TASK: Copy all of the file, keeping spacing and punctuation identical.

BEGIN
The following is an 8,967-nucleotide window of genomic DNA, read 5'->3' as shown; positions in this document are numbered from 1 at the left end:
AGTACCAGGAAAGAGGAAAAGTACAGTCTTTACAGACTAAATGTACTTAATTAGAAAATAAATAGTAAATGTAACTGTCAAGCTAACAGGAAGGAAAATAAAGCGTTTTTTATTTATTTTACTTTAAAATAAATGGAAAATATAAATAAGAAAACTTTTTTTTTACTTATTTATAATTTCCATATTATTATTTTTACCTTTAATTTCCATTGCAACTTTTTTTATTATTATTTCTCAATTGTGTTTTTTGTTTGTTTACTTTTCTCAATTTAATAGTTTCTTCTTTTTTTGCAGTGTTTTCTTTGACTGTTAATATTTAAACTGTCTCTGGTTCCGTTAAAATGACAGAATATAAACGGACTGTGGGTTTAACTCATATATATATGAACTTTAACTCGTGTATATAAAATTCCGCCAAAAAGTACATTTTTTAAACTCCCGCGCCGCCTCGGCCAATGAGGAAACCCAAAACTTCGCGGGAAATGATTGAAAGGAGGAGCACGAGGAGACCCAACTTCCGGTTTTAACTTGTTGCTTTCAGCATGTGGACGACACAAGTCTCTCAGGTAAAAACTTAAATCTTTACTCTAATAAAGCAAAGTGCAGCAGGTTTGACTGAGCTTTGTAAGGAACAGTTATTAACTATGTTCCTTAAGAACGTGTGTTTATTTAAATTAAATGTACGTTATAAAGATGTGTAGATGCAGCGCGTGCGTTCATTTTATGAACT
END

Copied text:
The following is an 8,967-nucleotide window of genomic DNA, read 5'->3' as shown; positions in this document are numbered from 1 at the left end:
AGTACCAGGAAAGAGGAAAAGTACAGTCTTTACAGACTAAATGTACTTAATTAGAAAATAAATAGTAAATGTAACTGTCAAGCTAACAGGAAGGAAAATAAAGCGTTTTTTATTTATTTTACTTTAAAATAAATGGAAAATATAAATAAGAAAACTTTTTTTTTACTTATTTATAATTTCCATATTATTATTTTTACCTTTAATTTCCATTGCAACTTTTTTTATTATTATTTCTCAATTGTGTTTTTTGTTTGTTTACTTTTCTCAATTTAATAGTTTCTTCTTTTTTTGCAGTGTTTTCTTTGACTGTTAATATTTAAACTGTCTCTGGTTCCGTTAAAATGACAGAATATAAACGGACTGTGGGTTTAACTCATATATATATGAACTTTAACTCGTGTATATAAAATTCCGCCAAAAAGTACATTTTTTAAACTCCCGCGCCGCCTCGGCCAATGAGGAAACCCAAAACTTCGCGGGAAATGATTGAAAGGAGGAGCACGAGGAGACCCAACTTCCGGTTTTAACTTGTTGCTTTCAGCATGTGGACGACACAAGTCTCTCAGGTAAAAACTTAAATCTTTACTCTAATAAAGCAAAGTGCAGCAGGTTTGACTGAGCTTTGTAAGGAACAGTTATTAACTATGTTCCTTAAGAACGTGTGTTTATTTAAATTAAATGTACGTTATAAAGATGTGTAGATGCAGCGCGTGCGTTCATTTTATGAACT